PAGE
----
Advanced building systems and assembly

Prefabricated modules or the panelised elements come as a pre-finished product which has to comply with structural, fire, acoustic, thermal, energy and fire requirements. Also, the prefabricated buildings are built off-site as modules, they have to be connected on-site in order to achieve desired structural behaviour considering gravity and extreme lateral loading conditions such as wind and earthquakes. Therefore, the prefabricated buildings require advanced building systems and assembly methods in order to perform as a multi-functional pre-finished system with competing performance requirements.

Considering that, this research program will enable technological advancements in modular building system and assembly by developing new conceptual systems and assembly taking into account the multi-functional requirements. The research program will consider the importance of optimising the overall assembly process and manufacturing when developing advanced building systems and assembly. The main outcome will be a set of materials and design standards for advanced building systems and assembly as well as physical prototypes and prefabricated modules produced by partner organisations.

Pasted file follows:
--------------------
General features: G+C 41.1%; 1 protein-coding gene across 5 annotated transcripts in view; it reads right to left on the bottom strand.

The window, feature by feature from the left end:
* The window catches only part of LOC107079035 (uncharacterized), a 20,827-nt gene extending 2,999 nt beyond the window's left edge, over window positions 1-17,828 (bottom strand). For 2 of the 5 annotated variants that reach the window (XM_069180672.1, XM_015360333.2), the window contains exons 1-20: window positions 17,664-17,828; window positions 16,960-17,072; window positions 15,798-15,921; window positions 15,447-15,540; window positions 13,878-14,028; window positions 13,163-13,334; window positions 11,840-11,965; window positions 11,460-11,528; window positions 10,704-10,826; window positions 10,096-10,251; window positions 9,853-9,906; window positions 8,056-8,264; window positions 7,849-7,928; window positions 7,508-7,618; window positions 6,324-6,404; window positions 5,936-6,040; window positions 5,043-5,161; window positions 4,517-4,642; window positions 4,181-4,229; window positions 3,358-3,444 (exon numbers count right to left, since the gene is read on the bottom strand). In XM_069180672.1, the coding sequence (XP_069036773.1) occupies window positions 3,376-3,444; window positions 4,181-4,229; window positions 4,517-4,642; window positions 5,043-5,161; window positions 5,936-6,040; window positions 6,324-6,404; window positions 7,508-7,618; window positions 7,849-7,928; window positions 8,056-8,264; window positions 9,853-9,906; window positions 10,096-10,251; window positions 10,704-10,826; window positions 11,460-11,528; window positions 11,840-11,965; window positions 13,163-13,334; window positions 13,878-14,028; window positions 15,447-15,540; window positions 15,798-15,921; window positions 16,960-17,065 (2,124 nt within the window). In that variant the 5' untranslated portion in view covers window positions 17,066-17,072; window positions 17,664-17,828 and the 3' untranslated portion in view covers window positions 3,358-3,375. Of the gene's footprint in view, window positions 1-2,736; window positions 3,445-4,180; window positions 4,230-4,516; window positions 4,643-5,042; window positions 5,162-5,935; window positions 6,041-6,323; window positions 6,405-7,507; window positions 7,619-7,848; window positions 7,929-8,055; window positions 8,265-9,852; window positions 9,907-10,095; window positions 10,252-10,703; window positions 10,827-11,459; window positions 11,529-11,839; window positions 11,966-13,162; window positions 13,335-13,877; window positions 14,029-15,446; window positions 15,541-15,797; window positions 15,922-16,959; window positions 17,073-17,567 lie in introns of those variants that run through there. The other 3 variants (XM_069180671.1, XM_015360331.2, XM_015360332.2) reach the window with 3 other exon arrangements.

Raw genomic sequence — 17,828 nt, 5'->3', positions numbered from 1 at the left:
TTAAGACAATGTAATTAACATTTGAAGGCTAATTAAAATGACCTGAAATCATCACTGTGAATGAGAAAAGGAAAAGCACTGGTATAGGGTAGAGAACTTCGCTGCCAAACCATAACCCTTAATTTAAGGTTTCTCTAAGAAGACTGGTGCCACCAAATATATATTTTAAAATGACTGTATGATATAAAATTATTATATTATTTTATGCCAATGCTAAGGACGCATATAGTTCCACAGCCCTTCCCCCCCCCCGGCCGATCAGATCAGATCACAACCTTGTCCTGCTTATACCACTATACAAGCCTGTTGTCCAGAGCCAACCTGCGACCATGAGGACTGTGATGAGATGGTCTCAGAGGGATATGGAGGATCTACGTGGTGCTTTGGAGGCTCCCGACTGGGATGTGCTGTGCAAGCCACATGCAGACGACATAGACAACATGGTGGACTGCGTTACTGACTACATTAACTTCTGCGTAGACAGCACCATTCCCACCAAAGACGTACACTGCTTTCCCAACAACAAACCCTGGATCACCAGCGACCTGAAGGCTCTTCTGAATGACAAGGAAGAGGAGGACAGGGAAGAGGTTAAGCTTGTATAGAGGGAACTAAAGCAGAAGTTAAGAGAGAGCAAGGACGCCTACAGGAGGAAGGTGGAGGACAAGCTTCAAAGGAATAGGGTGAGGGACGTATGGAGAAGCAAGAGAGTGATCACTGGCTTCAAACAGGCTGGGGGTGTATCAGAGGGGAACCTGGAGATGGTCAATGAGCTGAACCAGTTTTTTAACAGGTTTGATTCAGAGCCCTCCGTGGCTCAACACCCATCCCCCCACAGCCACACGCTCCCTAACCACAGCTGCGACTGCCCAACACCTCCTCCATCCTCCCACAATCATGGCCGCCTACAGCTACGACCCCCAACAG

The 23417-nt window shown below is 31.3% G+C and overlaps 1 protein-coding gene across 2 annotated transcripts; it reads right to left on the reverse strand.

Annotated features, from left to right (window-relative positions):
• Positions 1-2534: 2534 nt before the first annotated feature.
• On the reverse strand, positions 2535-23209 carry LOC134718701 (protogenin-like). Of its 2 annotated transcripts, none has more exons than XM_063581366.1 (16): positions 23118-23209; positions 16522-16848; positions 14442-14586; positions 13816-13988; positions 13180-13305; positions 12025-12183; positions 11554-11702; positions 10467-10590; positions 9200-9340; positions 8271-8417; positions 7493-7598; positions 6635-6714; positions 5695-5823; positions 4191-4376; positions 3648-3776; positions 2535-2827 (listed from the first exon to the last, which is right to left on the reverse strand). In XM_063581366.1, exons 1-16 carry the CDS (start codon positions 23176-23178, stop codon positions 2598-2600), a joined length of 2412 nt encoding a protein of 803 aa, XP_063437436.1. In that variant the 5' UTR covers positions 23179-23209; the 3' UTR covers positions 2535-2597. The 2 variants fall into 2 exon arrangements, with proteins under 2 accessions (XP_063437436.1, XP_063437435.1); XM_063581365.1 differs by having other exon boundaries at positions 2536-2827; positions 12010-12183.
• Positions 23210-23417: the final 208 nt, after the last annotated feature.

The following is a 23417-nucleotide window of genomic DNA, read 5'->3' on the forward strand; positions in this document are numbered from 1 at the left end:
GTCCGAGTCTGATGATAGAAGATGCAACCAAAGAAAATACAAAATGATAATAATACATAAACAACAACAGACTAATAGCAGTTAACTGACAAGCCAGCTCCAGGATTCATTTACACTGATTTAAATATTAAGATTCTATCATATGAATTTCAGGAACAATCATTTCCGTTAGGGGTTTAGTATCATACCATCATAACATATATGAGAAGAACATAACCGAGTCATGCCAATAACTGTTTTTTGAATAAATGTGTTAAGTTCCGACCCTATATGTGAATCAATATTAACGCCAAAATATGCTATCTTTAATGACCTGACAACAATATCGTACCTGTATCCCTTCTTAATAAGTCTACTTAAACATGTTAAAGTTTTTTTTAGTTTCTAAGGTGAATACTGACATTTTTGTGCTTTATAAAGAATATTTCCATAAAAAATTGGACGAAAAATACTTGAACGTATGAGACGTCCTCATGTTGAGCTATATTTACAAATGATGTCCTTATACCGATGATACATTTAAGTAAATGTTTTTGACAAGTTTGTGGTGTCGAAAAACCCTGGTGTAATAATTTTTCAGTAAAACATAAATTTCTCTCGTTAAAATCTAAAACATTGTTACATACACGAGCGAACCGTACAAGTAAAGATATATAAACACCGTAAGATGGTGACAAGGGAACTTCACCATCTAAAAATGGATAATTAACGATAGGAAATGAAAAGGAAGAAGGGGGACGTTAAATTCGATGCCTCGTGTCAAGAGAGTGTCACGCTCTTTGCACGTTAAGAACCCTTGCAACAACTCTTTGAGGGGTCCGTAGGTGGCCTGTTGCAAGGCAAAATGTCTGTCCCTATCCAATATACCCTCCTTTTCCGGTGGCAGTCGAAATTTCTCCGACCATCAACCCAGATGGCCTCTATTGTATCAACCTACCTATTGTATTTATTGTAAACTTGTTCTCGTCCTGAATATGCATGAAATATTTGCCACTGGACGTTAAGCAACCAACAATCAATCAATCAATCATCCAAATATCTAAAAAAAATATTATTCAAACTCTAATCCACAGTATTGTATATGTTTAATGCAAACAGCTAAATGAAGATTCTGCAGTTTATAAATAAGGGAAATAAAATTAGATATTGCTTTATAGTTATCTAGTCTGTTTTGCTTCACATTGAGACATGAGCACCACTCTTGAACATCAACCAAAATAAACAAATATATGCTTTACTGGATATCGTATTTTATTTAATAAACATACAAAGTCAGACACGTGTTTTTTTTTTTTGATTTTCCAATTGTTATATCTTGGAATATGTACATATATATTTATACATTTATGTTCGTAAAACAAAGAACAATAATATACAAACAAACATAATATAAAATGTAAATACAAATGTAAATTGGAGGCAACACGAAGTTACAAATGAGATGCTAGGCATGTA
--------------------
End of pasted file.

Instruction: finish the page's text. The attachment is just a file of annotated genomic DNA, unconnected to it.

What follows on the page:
The project will use simulation and advanced system analysis to address the performance of modular construction solutions including the optimisation of the assembly procedure based on design constraints such as strength, serviceability, weight, manufacturability, and costs. As these individual objectives are often competing, flexible customisation strategies will assist in addressing the variation in modular designs by developing a digital-aid design tool for component sharing swapping and modularity (interchangeable parts) or modular platform design (a base structure that supports different attachments). Considering the complexity, the optimisation techniques will make use of sophisticated modelling approaches, including computational fluid dynamics, finite element analysis, energy software, day-lighting simulators, and 3D drafting, to capture the essential features of the complex building behaviours and functionality. This software approach will be augmented with an experimental program to improve the robustness of the building systems to withstand extreme actions such as cyclones, bushfires, windborne debris impact or accidental explosions. The results of these experiments will feedback into the software to help specify the optimisation metrics. Furthermore, considering the importance of integrating the services (heating, ventilation and air conditioning, plumbing and electrical) and energy-harvesting strategies-solar and wind energy-within the structural components of prefabricated houses, the research program will focus to establish a computational and design framework for developing new technologies for the services component in modular construction. The study will develop an efficient method leading to minimisation of total assembly and installation of services system. Finally, the method identifies the optimum sets of modules and module divisions based on assembly cost and capacity of the lifting equipment. Such a framework is essential for introducing innovative uses of building fabric materials by incorporating passive and active solar energy systems and use of available solar hot water and solar PV products as add-on elements to the building solution.